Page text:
Act 1 already challenges the mind-set of elder brothers with a startling message: God’s love and forgiveness can pardon and restore any and every kind of sin or wrongdoing. (24)
That is to say, God’s grace is more free and reckless than the older brothers of the world imagine. The gospel message is not get your life cleaned up and then come to Jesus. It is come to Jesus, just as you are. Sinners are welcomed in Jesus’ presences.
Act two challenges the older brothers by confronting their own spiritual condition. Elder brothers look at their own morality as the basis for their relationship with God. They stand convinced that God loves them because they do good. But the story concludes with the elder son still missing out on the party. He is pouting on the porch instead of feasting with the family. As Keller says:
Why doesn’t the elder brother go in? He himself gives the reason: “Because I’ve never disobeyed you.” The elder brother is not losing the father’s love in spite of his goodness, but because of it. It is not his sins that create the barrier between him and his father, it’s the pride he has in his moral record; its’ not his wrongdoing but his righteousness that is keeping him from sharing in the feast of the father. (35)
In the end the elder brother is just as lost as the younger son was, only he remains lost because of his pride.
We are all broken and messy. We all need the grace of God the Father in the person and work of Jesus Christ. The parable of the Prodigal Son hits us all. Whether you are rebellious or religious is not the determining factor in your relationship with God. The determining factor is whether you recognize your lostness and need of God’s grace. The determining factor is receiving God’s grace because you have no other hope of connecting to God. Recovery Culture Churches see our solidarity as sinners, recognize the free offer of grace extended to us all, and refuse to stand on our own morality as superior to those with more visible brokenness. From this text Keller gives the church a stark warning and powerful charge. He writes:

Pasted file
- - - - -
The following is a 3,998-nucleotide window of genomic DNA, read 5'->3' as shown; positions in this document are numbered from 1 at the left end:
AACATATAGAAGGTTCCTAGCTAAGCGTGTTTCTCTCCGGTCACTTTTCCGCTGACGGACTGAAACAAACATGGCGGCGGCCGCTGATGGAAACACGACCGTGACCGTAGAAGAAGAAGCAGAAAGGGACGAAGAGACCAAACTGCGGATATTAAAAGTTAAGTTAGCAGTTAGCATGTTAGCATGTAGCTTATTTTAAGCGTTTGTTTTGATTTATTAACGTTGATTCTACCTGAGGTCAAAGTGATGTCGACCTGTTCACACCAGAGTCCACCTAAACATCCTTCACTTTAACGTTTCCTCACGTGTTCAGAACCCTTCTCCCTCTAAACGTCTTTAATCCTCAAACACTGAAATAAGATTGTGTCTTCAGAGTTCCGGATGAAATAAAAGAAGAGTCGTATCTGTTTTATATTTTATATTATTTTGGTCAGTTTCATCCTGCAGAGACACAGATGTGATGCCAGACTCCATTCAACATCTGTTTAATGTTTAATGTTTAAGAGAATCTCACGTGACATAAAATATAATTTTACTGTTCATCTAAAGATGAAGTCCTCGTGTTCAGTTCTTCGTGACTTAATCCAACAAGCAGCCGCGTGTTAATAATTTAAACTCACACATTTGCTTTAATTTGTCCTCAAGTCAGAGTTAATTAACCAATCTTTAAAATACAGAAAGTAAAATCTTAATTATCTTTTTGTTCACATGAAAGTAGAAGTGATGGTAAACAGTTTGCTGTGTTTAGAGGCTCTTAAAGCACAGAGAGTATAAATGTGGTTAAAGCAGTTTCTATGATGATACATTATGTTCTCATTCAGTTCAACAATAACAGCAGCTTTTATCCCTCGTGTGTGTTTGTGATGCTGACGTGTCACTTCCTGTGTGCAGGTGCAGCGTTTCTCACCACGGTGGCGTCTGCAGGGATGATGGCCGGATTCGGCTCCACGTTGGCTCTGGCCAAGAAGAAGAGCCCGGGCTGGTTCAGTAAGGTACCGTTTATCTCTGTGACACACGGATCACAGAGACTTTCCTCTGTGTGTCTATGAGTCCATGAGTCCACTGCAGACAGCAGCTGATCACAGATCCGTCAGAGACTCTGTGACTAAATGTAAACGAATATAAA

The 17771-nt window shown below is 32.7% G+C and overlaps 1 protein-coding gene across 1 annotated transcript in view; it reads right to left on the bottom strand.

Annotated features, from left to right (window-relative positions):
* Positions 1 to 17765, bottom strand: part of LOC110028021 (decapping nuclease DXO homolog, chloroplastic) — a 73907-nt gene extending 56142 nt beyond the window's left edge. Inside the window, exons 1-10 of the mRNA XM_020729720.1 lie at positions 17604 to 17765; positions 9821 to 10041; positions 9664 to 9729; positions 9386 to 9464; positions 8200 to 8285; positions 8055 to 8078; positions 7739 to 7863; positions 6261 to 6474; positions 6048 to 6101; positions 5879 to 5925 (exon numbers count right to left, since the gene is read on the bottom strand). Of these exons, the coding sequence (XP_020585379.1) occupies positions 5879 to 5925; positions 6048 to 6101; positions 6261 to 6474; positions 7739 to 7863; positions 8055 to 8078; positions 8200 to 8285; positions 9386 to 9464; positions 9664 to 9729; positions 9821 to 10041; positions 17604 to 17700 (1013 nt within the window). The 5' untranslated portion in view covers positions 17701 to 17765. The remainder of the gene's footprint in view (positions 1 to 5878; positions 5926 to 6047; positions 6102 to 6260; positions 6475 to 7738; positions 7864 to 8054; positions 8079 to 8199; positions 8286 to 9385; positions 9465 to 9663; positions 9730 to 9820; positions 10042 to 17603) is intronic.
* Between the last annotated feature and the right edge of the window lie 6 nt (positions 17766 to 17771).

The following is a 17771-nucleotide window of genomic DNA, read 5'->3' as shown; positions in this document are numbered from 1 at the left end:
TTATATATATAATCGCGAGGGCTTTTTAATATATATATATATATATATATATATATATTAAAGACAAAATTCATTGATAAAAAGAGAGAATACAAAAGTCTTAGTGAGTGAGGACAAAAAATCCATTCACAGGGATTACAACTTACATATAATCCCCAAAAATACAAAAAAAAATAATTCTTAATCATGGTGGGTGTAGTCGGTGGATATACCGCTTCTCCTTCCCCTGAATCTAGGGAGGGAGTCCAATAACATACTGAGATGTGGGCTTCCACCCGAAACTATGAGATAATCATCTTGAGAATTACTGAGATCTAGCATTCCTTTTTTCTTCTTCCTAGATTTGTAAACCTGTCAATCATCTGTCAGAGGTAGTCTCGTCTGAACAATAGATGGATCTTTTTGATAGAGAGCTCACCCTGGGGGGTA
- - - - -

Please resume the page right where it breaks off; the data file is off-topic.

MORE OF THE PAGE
In every case where Jesus meets a religious person and a sexual outcast (as in Luke 7) or a religious person and a racial outcast (as in John 3-4) or a religious person and a political outcast (as in Luke 19), the outcast is the one who connects with Jesus and the elder-brother type does not. Jesus says to the respectable religious leaders “the tax collectors and the prostitutes enter the kingdom before you” (Matthew 21:31) . . .
If the preaching of our ministers and the practice of our parishioners do not have the same effect on people that Jesus had, then we must not be declaring the same message that Jesus did. (15-16)
Luke 15:11-32 is a powerful challenge to the church today. Recovery Culture Churches are those who respond to this challenge by opening up our ministries to everyone. There should never be “too many addicts” in the church. Recovery Culture Churches know that there’s always room for one more among us.